Closets Aren’t Just for Clothes Anymore

Published June 22, 2015.
Est. Reading: 2 minutes

What is Included in My Quote From Calgary Inner City Home BuildersClosets Aren’t Just for Clothes Anymore

So you live in a small house thinking it will suffice for a few years - then surprise! A baby! What do you do now?

Transforming a small room into a nursery is totally possible. For one, babies don’t need much space, and two, closets aren’t just for clothes anymore! The biggest trend these days for kids’ rooms is to utilize closet space as an actual part of the room.

First step is to remove the closet doors, and the track from the floor. If you want to keep the track incase of resale - cover it with a mat. Now, remove any hanger bars, shelving, or organizational racks. You can keep some, depending on what you want to do with the space. For now, we just want a blank canvas.

Years 0-2:
Create a sleeping alcove in any room’s closet by tucking baby’s crib into it. Add drapes on either side to help soften up the space. The perfect space for your little one to sleep soundly.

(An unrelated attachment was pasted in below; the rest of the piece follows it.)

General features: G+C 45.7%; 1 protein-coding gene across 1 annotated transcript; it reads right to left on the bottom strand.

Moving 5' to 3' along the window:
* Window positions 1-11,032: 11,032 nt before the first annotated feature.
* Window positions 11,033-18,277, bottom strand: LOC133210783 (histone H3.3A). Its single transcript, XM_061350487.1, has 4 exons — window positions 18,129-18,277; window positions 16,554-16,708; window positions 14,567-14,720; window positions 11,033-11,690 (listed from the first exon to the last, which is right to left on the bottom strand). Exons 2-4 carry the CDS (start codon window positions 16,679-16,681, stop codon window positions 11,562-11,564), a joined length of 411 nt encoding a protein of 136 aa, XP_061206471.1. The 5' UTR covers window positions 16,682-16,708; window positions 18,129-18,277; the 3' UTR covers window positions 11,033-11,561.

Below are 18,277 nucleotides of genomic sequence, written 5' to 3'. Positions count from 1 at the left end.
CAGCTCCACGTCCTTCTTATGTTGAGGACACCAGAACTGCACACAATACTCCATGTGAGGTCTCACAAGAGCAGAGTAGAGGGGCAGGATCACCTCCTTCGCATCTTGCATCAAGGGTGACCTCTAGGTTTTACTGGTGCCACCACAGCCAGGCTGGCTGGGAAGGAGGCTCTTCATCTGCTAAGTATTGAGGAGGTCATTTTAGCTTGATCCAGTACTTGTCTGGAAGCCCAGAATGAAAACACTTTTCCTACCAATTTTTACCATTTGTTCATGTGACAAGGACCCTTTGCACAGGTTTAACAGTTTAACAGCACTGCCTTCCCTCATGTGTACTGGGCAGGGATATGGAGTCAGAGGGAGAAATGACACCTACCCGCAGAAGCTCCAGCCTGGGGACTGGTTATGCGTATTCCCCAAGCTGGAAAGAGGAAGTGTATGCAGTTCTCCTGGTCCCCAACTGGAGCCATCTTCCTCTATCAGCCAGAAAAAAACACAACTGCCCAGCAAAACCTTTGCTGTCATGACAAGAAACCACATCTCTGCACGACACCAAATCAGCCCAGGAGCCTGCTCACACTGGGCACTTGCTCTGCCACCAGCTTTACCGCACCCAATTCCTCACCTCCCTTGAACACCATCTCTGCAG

Years 2-6:
Coloring, painting, scribbling and pasting become a big part of a toddler’s life, and creative freedom is important. When you grow tired of your space being over run with craft supplies - take it to the closet! Insert some shelving, or any type of storage that works for you. Add a craft table, or desk and voila! Their own craft space to make a mess in.

Years 4-8:
Toys are everywhere! Now they can have their very own toy store - in their room! Organize lego, dolls, crafts, play kitchens and books with closet organizers, or bins.

Years 8-13:
Before clothes make their way back into the closet of your teenager - homework and reading are on the schedule. Create a cozy nook complete with bookshelves, a homework desk, or reading bench.
When the time comes to bring clothes back into the space you can still opt to keep the doors off. This not only makes the room appear bigger - but your teenager will then be forced to keep their closet clean. One can hope, right?

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